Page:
Scalability and overhead benchmarks

We conducted a series of microbenchmarks where we evaluated the scalability of Ray Tune and analyzed the performance overhead we observed. The results from these benchmarks are reflected in the documentation, e.g. when we make suggestions on how to remove performance bottlenecks.

This page gives an overview over the experiments we did. For each of these experiments, the goal was to examine the total runtime of the experiment and address issues when the observed overhead compared to the minimal theoretical time was too high (e.g. more than 20% overhead).

In some of the experiments we tweaked the default settings for maximum throughput, e.g. by disabling trial synchronization or result logging. If this is the case, this is stated in the respective benchmark description.

Ray Tune scalability benchmarks overview

Variable

# of trials

Results/second /trial

# of nodes

# CPUs/node

Trial length (s)

Observed runtime

Trial bookkeeping /scheduling overhead

10,000

1

1

16

1

715.27
(625 minimum)

Result throughput (many trials)

1,000

0.1

16

64

100

168.18

Result throughput (many results)

96

10

1

96

100

168.94

Network communication overhead

200

1

200

2

300

2280.82

Long running, 3.75 GB checkpoints

16

Results: 1/60
Checkpoint: 1/900

1

16

86,400

88687.41

XGBoost parameter sweep

16

?

16

64

?

3903

Durable trainable

16

10/60
with 10MB CP

16

2

300

392.42

Below we discuss some insights on results where we observed much overhead.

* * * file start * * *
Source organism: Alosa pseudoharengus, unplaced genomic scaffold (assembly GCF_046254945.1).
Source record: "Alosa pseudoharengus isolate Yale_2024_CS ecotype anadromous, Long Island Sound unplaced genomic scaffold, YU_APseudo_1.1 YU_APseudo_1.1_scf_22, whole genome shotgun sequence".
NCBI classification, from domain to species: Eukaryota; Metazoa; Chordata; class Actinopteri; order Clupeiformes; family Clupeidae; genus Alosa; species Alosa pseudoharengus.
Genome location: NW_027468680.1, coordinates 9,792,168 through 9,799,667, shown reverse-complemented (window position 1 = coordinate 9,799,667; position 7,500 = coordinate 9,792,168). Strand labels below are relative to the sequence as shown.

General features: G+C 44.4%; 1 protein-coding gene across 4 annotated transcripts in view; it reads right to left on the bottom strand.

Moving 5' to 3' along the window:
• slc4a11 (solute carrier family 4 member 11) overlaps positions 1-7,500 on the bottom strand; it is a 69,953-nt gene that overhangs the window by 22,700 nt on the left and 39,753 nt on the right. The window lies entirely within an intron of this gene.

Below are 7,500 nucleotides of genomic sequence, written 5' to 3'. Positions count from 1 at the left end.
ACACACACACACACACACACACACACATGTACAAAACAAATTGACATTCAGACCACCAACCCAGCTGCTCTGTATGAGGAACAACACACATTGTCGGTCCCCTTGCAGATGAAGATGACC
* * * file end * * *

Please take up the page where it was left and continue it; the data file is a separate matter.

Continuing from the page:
Result throughput

Result throughput describes the number of results Ray Tune can process in a given timeframe (e.g. “results per second”). The higher the throughput, the more concurrent results can be processed without major delays.

Result throughput is limited by the time it takes to process results. When a trial reports results, it only continues training once the trial executor re-triggered the remote training function. If many trials report results at the same time, each subsequent remote training call is only triggered after handling that trial’s results.

To speed the process up, Ray Tune adaptively buffers results, so that trial training is continued earlier if many trials are running in parallel and report many results at the same time. Still, processing hundreds of results per trial for dozens or hundreds of trials can become a bottleneck.

Main insight: Ray Tune will throw a warning when trial processing becomes a bottleneck. If you notice that this becomes a problem, please follow our guidelines outlined in the FAQ. Generally, it is advised to not report too many results at the same time. Consider increasing the report intervals by a factor of 5-10x.

Below we present more detailed results on the result throughput performance.

Many concurrent trials

In this setup, loggers (CSV, JSON, and TensorboardX) and trial synchronization are disabled, except when explicitly noted.

In this experiment, we’re running many concurrent trials (up to 1,000) on a cluster. We then adjust the reporting frequency (number of results per second) of the trials to measure the throughput limits.